The 2011 Tohoku earthquake (Mw 9.0) and accompanying tsunami devastated much of the northeast coast of Honshu, Japan, and highlighted many of the poorly understood aspects of how great earthquakes occur. An important aspect of the event was the very large amount of slip (~50 m) on the shallow portion of the megathrust, which is the largest displacement ever recorded in an earthquake (Fujiwara et al., 2011; Ito et al., 2011; Sato et al., 2011). Based on current ideas of the rheology and behavior of shallow faults, the large amount of displacement and its location, which reached the trench, was not anticipated (Ammon et al., 2011; Avouac, 2011; Ide et al., 2011). The huge amount of movement on the shallow portion of the megathrust and associated displacement of the ocean floor was the main cause of the destructive tsunami (Ito et al., 2011; Ide et al., 2011; Fujii et al., 2011).

The scientific community needs to learn as much as possible from this extreme event. Specifically, we want to clarify the physical conditions and state of stress that enabled the large slip to occur. We also hope to identify the effects of the earthquake on the fault zone so that we can identify the recent event and other events in the geological record. With understanding of the physical conditions on the fault zone and knowledge of past earthquakes, we will be able to improve evaluations of future occurrences of large tsunamis in the Tohoku region, as well as for other subduction zones around the world (e.g., Ozawa et al., 2011; Ammon et al., 2011).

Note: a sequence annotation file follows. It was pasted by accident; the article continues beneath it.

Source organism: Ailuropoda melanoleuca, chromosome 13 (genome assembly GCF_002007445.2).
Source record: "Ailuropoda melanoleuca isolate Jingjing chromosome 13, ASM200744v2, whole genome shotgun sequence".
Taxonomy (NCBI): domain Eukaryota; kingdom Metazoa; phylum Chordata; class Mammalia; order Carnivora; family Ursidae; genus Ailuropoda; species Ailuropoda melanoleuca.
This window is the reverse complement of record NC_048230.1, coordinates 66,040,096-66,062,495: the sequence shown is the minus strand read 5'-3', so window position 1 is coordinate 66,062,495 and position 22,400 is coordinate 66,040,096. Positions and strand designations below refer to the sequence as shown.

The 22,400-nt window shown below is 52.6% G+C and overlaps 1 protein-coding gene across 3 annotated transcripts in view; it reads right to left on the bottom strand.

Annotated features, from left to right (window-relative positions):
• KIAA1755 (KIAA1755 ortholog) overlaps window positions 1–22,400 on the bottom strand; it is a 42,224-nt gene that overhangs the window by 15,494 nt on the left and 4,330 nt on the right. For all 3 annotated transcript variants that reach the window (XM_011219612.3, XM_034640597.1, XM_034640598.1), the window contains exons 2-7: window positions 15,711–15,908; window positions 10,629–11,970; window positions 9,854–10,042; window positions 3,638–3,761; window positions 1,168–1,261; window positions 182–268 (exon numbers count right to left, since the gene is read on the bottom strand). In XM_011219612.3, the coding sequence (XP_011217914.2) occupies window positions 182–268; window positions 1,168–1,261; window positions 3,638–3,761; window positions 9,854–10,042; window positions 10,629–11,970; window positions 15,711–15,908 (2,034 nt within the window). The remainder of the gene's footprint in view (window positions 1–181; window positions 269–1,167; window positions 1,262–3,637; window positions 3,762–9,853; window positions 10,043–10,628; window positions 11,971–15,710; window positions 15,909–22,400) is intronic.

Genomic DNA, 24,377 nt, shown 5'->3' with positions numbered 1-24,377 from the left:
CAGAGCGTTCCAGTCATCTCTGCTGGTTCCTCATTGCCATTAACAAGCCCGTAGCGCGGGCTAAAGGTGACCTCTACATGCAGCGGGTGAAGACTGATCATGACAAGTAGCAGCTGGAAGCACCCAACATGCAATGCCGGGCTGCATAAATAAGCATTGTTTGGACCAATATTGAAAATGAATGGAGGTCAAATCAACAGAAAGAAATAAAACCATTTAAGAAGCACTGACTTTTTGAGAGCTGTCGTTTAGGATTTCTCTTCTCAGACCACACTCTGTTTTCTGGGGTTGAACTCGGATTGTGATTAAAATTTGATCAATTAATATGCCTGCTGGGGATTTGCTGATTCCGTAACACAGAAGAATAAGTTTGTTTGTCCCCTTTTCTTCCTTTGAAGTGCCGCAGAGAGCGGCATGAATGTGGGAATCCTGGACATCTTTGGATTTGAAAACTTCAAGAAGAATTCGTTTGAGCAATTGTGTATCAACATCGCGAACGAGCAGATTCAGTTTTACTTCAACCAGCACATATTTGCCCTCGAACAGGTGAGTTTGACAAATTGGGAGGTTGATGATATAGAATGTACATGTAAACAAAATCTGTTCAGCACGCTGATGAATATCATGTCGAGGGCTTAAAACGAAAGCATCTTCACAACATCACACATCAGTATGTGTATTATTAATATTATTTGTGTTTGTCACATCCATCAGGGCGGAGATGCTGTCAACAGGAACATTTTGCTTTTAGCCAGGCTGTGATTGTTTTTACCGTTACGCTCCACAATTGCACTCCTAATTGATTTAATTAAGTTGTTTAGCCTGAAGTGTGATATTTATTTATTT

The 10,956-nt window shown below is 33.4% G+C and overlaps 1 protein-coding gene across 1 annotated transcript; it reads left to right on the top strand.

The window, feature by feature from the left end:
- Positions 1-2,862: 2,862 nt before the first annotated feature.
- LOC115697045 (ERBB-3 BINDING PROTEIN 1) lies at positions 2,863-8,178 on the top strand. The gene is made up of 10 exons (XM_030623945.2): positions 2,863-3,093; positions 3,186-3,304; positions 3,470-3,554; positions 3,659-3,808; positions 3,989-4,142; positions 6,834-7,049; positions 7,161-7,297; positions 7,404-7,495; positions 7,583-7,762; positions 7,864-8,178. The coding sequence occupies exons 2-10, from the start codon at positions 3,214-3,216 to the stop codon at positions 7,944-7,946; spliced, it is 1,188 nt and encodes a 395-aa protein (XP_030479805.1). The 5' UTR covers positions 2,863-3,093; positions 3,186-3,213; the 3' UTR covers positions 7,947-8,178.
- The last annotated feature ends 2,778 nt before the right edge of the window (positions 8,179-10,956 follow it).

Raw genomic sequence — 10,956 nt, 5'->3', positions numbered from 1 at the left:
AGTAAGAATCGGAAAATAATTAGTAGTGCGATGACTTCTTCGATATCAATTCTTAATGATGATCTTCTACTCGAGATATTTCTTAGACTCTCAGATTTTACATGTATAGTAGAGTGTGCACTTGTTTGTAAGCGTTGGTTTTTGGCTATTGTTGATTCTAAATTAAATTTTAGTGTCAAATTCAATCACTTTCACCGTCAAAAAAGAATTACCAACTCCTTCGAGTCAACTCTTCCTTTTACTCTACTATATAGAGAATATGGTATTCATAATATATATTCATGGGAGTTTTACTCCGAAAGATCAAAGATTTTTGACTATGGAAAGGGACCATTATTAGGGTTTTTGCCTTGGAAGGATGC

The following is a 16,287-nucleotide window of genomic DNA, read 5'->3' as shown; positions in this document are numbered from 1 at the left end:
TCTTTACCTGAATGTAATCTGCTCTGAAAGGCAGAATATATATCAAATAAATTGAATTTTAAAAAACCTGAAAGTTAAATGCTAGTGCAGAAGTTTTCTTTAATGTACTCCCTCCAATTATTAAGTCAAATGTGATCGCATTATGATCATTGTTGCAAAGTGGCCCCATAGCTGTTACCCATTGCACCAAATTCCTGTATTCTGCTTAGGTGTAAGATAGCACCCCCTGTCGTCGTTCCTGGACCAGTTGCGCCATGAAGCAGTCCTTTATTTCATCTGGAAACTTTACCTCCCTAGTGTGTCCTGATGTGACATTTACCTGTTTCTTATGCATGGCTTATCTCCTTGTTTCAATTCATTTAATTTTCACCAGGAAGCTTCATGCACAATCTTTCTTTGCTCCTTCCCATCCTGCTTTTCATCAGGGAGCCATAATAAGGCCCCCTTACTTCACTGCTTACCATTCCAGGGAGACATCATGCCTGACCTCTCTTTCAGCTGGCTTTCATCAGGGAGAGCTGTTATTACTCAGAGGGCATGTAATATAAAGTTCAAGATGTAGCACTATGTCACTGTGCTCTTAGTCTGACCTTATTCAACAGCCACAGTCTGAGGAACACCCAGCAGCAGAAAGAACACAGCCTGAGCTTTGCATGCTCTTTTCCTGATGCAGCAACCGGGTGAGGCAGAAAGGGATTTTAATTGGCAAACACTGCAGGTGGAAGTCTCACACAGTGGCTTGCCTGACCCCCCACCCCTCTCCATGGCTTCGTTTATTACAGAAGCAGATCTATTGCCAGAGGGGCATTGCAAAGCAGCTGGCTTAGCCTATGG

An important aspect of Integrated Ocean Drilling Program (IODP) Expedition 343 (Japan Trench Fast Drilling Project [JFAST]) is the priority on collecting time-dependent observations of fault properties following a large earthquake. Measurements of the decaying temperature of the fault zone, as well as analyses of the changing stress and chemical properties of the fault rocks, are important observations that need to be made soon after the earthquake (Brodsky et al., 2009; Fulton et al., 2010). The scheduling of this expedition within 13 months following the earthquake reflects the rapid response taken by IODP to provide scientific information about large-scale geohazards that severely impact our societies.